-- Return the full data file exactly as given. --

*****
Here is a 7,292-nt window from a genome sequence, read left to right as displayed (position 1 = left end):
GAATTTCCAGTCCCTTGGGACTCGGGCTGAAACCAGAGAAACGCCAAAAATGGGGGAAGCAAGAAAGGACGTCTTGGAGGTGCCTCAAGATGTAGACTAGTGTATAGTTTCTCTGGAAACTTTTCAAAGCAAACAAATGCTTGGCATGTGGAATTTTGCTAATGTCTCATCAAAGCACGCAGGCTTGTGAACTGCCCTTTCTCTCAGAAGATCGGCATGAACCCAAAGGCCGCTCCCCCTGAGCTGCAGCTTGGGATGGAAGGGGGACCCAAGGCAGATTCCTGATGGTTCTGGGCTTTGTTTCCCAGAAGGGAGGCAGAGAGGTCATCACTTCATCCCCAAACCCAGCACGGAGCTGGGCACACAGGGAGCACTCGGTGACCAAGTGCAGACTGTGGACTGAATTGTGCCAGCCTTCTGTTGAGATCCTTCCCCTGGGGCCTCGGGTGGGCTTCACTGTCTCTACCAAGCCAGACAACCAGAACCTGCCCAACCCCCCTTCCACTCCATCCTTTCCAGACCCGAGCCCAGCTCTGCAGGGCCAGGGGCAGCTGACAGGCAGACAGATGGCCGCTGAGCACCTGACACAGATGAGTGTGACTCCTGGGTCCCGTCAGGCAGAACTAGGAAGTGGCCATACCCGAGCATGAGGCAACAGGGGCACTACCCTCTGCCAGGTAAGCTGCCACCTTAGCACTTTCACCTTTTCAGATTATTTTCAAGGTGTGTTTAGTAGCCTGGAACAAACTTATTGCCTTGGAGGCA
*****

Here is a 7,292-nt window from a genome sequence, read left to right as displayed (position 1 = left end):
GAATTTCCAGTCCCTTGGGACTCGGGCTGAAACCAGAGAAACGCCAAAAATGGGGGAAGCAAGAAAGGACGTCTTGGAGGTGCCTCAAGATGTAGACTAGTGTATAGTTTCTCTGGAAACTTTTCAAAGCAAACAAATGCTTGGCATGTGGAATTTTGCTAATGTCTCATCAAAGCACGCAGGCTTGTGAACTGCCCTTTCTCTCAGAAGATCGGCATGAACCCAAAGGCCGCTCCCCCTGAGCTGCAGCTTGGGATGGAAGGGGGACCCAAGGCAGATTCCTGATGGTTCTGGGCTTTGTTTCCCAGAAGGGAGGCAGAGAGGTCATCACTTCATCCCCAAACCCAGCACGGAGCTGGGCACACAGGGAGCACTCGGTGACCAAGTGCAGACTGTGGACTGAATTGTGCCAGCCTTCTGTTGAGATCCTTCCCCTGGGGCCTCGGGTGGGCTTCACTGTCTCTACCAAGCCAGACAACCAGAACCTGCCCAACCCCCCTTCCACTCCATCCTTTCCAGACCCGAGCCCAGCTCTGCAGGGCCAGGGGCAGCTGACAGGCAGACAGATGGCCGCTGAGCACCTGACACAGATGAGTGTGACTCCTGGGTCCCGTCAGGCAGAACTAGGAAGTGGCCATACCCGAGCATGAGGCAACAGGGGCACTACCCTCTGCCAGGTAAGCTGCCACCTTAGCACTTTCACCTTTTCAGATTATTTTCAAGGTGTGTTTAGTAGCCTGGAACAAACTTATTGCCTTGGAGGCA